In volatile economic times, business owners and executives must have basic knowledge of how to successfully shut down a manufacturing operation. Unfortunately, the plant closing process is something most managers do not always learn through a formal education process. Instead, this type of knowledge is typically learned through on-the-job training.
Deciding to close a facility is a large decision and knowing the practical aspects of closing is essential. The most important concerns during a closing in modern warehouse management include: operations management issues, human resources issues, legal issues and inventory clearing.
There are obvious concerns for executives in a plant closing situation. Unfortunately, there is very limited research published on the operations management process during the closing of a plant.
While much consideration has been given to the decision-making process of closing the plant, and to the handling of the human resource issues related to the closing, little has been suggested in relation to the strategies and actions to be taken in closing the operation.
Management personnel at all levels must confront product inventory, maintenance and operating supplies inventory, cycle counting, capital projects, and employee staffing and morale issues. As a practical matter, issues related to inventory clearing and capital projects must be evaluated first as those areas will directly impact many of the staffing and morale concerns.
Clearly, a facility cannot close until its inventory has been removed from the site. Managers must evaluate all items and plan to organize disposal or destruction very early in the process. There are many ways an inventory clearing can be handled – inventory can be sold, scrapped, reworked, moved to other facilities, returned to the supplier, or donated. If there is a large amount of inventory, a third-party inventory management company can be hired to facilitate an inventory clearing.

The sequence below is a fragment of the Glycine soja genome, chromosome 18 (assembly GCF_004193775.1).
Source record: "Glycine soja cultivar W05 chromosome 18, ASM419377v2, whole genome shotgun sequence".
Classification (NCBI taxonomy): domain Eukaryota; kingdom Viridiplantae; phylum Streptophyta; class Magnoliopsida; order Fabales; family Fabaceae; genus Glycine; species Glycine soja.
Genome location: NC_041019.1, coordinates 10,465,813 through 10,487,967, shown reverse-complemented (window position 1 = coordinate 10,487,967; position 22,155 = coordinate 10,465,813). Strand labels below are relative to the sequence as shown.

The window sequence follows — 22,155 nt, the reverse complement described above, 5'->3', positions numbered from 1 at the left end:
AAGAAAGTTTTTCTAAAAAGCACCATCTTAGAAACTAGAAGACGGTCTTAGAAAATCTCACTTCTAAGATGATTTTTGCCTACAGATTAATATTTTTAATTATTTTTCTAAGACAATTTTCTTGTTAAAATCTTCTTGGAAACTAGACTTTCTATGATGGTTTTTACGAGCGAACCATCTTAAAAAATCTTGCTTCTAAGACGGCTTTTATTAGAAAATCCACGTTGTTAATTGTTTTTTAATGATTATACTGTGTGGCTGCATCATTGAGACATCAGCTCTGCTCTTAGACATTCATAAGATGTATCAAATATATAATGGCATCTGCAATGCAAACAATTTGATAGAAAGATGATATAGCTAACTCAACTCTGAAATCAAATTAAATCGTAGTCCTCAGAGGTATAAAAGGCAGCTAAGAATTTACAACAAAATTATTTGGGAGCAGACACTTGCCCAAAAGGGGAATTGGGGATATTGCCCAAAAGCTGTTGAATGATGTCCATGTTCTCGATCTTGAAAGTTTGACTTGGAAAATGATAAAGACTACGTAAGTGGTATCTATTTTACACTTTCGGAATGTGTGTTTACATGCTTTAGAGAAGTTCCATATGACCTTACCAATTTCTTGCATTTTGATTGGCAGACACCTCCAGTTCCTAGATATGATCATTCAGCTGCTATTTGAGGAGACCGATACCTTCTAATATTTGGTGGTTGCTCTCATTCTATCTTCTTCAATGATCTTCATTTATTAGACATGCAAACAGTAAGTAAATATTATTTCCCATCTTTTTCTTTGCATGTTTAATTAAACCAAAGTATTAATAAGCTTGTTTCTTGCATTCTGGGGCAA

There are a variety of costs and logistics issues with inventory clearing. Managers and executives should recognize that the same amount of attention is not required for all potential inventory issues. Whoever is handling the process should keep track of how inventory items are classified and counted based on some common measure such as quantity or cost.
This process enables decision-makers to determine the appropriate degree of control that should be exercised over each item. Items that are ready for immediate disposition should be disposed of. Items that cannot practically be disposed of can be identified and tagged for future disposal.
It is crucial to understand early in the closing process that inventory clearing is an extraordinarily time-consuming task. Many inventory items cannot simply be sent to the local junk yard. Instead, plant closing plans must include the cost of disposal for regulated or sensitive items if other methods of disposition fail.
In today’s challenging business environment, many industries have undergone significant changes. From huge acquisitions and mergers, to original equipment manufacturers outsourcing their material management and manufacturing processes. Throughout these changes AECI has continued to adapt to the changing needs of our customers – contact us today for more information on our services.